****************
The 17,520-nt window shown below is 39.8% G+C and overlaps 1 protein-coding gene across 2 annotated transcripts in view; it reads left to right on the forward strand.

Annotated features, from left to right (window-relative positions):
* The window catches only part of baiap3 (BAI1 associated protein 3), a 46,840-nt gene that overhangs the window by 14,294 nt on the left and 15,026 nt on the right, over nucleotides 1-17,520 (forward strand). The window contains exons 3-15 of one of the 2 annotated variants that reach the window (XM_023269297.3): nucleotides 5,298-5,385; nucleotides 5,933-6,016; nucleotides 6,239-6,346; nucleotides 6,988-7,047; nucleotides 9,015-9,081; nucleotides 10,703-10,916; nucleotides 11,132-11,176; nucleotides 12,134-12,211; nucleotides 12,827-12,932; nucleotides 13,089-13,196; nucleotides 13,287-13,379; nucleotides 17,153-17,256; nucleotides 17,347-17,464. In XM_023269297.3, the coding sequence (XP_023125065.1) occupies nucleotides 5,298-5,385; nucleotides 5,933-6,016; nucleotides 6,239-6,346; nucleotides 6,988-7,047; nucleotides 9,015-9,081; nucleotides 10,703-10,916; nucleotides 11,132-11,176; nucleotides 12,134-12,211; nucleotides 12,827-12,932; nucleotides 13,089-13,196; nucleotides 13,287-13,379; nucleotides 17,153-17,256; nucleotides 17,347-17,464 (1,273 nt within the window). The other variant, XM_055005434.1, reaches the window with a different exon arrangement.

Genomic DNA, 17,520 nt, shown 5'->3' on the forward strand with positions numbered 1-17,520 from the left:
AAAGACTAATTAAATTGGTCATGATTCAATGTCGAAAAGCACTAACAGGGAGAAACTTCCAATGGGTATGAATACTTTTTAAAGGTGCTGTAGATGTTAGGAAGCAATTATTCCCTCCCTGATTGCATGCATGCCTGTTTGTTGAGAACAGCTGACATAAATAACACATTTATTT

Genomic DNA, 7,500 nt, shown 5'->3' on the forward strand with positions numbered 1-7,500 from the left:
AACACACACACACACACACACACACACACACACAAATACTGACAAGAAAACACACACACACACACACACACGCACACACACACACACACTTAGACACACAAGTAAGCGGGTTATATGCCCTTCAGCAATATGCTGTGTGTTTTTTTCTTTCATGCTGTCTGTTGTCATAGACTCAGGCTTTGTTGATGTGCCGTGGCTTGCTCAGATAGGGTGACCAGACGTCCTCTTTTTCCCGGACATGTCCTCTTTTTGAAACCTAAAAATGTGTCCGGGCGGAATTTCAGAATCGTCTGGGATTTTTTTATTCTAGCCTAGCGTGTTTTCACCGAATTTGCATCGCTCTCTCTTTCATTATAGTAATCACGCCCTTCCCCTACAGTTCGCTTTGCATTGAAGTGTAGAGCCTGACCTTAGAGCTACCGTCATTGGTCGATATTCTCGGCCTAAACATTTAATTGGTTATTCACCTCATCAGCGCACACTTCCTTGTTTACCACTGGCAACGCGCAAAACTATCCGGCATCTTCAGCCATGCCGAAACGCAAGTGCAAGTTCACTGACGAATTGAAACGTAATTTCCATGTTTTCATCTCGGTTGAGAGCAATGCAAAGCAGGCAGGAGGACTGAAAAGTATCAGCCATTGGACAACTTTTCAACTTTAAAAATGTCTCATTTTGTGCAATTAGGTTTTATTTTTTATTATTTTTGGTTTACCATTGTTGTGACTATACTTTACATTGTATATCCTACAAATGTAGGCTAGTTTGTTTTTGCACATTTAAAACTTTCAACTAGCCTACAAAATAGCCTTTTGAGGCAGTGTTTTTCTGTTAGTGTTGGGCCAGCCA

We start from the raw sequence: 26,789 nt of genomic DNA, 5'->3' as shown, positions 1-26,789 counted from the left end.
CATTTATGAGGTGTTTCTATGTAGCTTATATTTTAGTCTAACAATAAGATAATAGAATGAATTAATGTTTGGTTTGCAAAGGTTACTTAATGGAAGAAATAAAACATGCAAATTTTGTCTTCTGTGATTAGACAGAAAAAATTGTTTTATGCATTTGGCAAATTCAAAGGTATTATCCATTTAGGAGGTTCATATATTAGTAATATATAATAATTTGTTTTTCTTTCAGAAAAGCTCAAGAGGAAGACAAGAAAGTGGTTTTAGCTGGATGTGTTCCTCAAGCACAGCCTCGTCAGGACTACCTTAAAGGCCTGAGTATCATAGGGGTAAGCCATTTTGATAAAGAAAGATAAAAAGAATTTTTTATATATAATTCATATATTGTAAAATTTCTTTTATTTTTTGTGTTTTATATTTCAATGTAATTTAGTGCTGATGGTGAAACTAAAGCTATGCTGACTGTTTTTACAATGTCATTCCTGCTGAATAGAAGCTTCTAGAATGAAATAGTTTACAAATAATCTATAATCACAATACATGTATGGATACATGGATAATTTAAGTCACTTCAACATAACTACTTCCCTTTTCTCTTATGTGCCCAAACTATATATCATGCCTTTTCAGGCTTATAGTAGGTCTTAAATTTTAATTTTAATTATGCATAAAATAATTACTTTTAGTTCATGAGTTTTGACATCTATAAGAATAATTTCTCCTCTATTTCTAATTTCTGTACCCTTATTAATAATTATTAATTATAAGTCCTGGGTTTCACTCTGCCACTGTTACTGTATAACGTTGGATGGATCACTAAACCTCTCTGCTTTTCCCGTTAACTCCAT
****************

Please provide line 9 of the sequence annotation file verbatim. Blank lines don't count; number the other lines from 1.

CATTTATGAGGTGTTTCTATGTAGCTTATATTTTAGTCTAACAATAAGATAATAGAATGAATTAATGTTTGGTTTGCAAAGGTTACTTAATGGAAGAAATAAAACATGCAAATTTTGTCTTCTGTGATTAGACAGAAAAAATTGTTTTATGCATTTGGCAAATTCAAAGGTATTATCCATTTAGGAGGTTCATATATTAGTAATATATAATAATTTGTTTTTCTTTCAGAAAAGCTCAAGAGGAAGACAAGAAAGTGGTTTTAGCTGGATGTGTTCCTCAAGCACAGCCTCGTCAGGACTACCTTAAAGGCCTGAGTATCATAGGGGTAAGCCATTTTGATAAAGAAAGATAAAAAGAATTTTTTATATATAATTCATATATTGTAAAATTTCTTTTATTTTTTGTGTTTTATATTTCAATGTAATTTAGTGCTGATGGTGAAACTAAAGCTATGCTGACTGTTTTTACAATGTCATTCCTGCTGAATAGAAGCTTCTAGAATGAAATAGTTTACAAATAATCTATAATCACAATACATGTATGGATACATGGATAATTTAAGTCACTTCAACATAACTACTTCCCTTTTCTCTTATGTGCCCAAACTATATATCATGCCTTTTCAGGCTTATAGTAGGTCTTAAATTTTAATTTTAATTATGCATAAAATAATTACTTTTAGTTCATGAGTTTTGACATCTATAAGAATAATTTCTCCTCTATTTCTAATTTCTGTACCCTTATTAATAATTATTAATTATAAGTCCTGGGTTTCACTCTGCCACTGTTACTGTATAACGTTGGATGGATCACTAAACCTCTCTGCTTTTCCCGTTAACTCCAT